Melvin suggested that A/D converters targeted towards hearing aid applications could be used. “These have a sampling rate of about 16kHz and are good for voice recognition. They provide a good trade off of power against quality. But it comes down to running at a particular sampling rate; those devices which run at Msample/s are not appropriate because they produce a lot of noise. However, we are pushing towards 32kHz parts with a 16bit word length with hearable applications in mind.

Being able to bias the microphone and capture audio all the time for no current consumption is also important and that’s one of On Semi’s core competences,” he added.

“We are pushing towards 32kHz parts with a 16bit word length with hearable applications in mind.”
Mark Melvin, product manager, hearing solutions at ON Semiconductor

Jacot contended that word length and sample rate are not so important for the A/D converters. “But they are important when it comes to the D/A converter. However, I would always point designers towards a better performing A/D converter because the speech recognition engine needs a full scale signal to work correctly. If you don’t have enough bits, it won’t work as well, especially if you think about environments where the input signal may be low – far field, for example.”

The ‘box’ in the middle has variable boundaries and where those boundaries are set depends upon how ambitious the designer might be. On Semi’s ‘box’ is BelaSigna R281; an ultra-low-power voice trigger solution for a range of applications. Typically, the R281 is ‘always listening’ and will detect a single, user-trained trigger phrase, asserting a wake-up signal when this trigger phrase is detected. “The simplest solution is to recognise a single phrase,” Melvin noted. “The device needs to be trained, but will then assert when it recognises that phrase, after which a higher power system might take over.”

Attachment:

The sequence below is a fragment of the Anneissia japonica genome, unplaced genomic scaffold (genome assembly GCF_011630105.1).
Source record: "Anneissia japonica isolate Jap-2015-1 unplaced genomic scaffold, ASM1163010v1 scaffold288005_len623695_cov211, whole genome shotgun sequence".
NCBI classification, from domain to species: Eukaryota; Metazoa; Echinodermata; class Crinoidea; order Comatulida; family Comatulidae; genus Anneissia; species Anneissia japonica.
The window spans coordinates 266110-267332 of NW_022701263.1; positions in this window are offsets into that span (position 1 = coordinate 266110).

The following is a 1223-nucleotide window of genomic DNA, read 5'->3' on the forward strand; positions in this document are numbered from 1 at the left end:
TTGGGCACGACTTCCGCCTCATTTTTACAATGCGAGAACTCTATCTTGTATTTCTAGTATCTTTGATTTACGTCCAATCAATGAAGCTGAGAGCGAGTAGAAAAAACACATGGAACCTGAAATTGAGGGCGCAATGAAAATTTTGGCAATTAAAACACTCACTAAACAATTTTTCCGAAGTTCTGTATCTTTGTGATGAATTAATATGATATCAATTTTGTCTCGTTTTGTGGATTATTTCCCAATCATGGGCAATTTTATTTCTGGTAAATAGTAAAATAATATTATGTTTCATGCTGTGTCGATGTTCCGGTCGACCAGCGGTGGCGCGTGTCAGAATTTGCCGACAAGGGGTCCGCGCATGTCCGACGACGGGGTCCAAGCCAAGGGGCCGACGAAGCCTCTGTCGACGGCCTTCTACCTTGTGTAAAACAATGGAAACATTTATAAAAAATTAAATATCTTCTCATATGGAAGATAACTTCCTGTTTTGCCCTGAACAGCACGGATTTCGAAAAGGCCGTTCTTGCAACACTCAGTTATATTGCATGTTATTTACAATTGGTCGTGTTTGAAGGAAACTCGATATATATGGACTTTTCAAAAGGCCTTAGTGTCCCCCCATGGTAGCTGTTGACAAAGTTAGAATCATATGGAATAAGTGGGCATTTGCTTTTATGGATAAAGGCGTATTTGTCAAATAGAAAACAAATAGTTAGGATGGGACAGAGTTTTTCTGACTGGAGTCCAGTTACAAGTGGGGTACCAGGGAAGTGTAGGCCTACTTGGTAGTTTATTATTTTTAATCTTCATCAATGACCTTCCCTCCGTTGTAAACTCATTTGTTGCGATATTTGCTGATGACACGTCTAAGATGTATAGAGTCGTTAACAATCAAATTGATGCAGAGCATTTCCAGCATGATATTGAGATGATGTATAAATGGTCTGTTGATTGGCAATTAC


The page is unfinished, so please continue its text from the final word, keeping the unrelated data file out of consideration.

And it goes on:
Below: Cirrus’ Voice Capture Development Kit for Amazon AVS helps manufacturers get to market with Alexa-enabled products that feature high-accuracy wake-word triggering and command interpretation

Jacot pointed out that trigger word – or wake word – engines were available from a number of sources. “What’s important is they should be low power. Some could need 1Mbyte of memory and hundreds of MIPs. At the low end, however, they might only need 20kbyte and less than 5MIPs. You have to remember that voice recognition needs a lot of processing and you can’t do it with discrete components.”

Cirrus Logic has an integrated solution with a built in front and which runs signal processing. “There are also integrated products on the output side with built in amps,” Jacot added.

Once the speech processing has been completed, the ‘box’ needs to provide an output to a D/A converter, which then feeds a speaker. Melvin contended this device should have the same sample rate as the A/D converter on the input side. “Typically, the two converters would be locked together,” he explained. “We usually specify a sigma-delta converter with a Class D output.”

Melvin also pointed out that a trigger word can be used to assert an action. “If you’re waking something up using a trigger word,” he continued, “you will need an MCU in the system.”

How integrated your system will be is likely to be closely related to the projected production volume. “As you expand into the mainstream,” Jacot observed, “it’s likely you will need an integrated solution that comes with hardware, software and tools

“Not everyone is an audio expert and selecting the right amp, doing the tuning, verifying the results and trigger word recognition takes a certain level of expertise. Not everyone can do it

“Cirrus is trying to enable the mainstream market,” he noted. “We have created a development kit with Amazon, which has two mikes and everything integrated. You can drop it in and take a solution to market quickly. The goal is to let people create their own systems,” he concluded.

Below: On Semi’s voice recognition system block diagram

Graham Pitcher